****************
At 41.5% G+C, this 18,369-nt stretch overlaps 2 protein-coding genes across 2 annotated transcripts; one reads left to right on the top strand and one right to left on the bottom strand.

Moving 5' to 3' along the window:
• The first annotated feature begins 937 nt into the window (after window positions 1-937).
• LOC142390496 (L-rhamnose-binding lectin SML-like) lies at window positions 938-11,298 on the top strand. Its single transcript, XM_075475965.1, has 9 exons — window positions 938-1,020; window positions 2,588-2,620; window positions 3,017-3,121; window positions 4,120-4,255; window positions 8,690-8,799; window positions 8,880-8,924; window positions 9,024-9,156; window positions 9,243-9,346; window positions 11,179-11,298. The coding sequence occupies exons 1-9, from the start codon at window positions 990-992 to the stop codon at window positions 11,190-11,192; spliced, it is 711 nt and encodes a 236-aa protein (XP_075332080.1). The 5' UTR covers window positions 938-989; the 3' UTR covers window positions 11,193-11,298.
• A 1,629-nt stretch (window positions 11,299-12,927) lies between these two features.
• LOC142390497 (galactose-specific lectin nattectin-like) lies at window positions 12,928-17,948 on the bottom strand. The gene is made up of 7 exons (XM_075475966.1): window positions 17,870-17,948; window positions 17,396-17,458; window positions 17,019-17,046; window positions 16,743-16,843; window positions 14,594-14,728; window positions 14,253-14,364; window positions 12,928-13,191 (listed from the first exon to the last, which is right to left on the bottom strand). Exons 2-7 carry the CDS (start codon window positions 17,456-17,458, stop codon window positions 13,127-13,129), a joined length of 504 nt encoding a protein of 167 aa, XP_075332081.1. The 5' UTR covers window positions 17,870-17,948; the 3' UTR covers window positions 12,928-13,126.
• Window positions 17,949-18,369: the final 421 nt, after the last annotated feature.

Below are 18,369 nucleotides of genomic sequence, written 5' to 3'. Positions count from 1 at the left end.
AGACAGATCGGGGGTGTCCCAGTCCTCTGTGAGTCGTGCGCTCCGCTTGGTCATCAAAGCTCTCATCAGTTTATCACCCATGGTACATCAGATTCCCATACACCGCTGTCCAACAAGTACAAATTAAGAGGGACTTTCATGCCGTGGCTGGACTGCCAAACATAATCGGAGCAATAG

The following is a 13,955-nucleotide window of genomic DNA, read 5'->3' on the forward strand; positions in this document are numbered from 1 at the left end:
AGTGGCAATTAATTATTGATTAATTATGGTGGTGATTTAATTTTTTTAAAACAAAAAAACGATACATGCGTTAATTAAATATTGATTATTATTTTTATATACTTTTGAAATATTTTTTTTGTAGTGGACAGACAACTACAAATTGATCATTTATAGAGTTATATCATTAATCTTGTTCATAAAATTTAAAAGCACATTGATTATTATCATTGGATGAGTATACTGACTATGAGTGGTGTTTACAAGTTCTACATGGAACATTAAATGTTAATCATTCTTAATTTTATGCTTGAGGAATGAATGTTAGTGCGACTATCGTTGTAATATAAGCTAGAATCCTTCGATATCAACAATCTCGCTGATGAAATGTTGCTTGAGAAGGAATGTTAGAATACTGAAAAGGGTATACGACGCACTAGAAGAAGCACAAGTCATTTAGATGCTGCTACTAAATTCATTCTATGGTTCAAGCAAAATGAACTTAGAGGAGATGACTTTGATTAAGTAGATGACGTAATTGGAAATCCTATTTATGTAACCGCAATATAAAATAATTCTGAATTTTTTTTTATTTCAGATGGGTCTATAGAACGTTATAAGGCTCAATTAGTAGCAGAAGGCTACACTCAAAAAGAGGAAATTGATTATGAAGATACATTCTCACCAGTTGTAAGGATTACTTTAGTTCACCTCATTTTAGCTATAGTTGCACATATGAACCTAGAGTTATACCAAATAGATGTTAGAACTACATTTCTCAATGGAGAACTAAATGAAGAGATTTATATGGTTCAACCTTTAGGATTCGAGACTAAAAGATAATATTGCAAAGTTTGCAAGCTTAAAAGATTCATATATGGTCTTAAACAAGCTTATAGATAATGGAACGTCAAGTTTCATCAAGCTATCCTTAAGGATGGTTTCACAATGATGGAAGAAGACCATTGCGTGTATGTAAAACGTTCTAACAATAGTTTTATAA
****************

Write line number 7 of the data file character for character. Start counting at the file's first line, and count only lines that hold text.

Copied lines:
• Window positions 17,949-18,369: the final 421 nt, after the last annotated feature.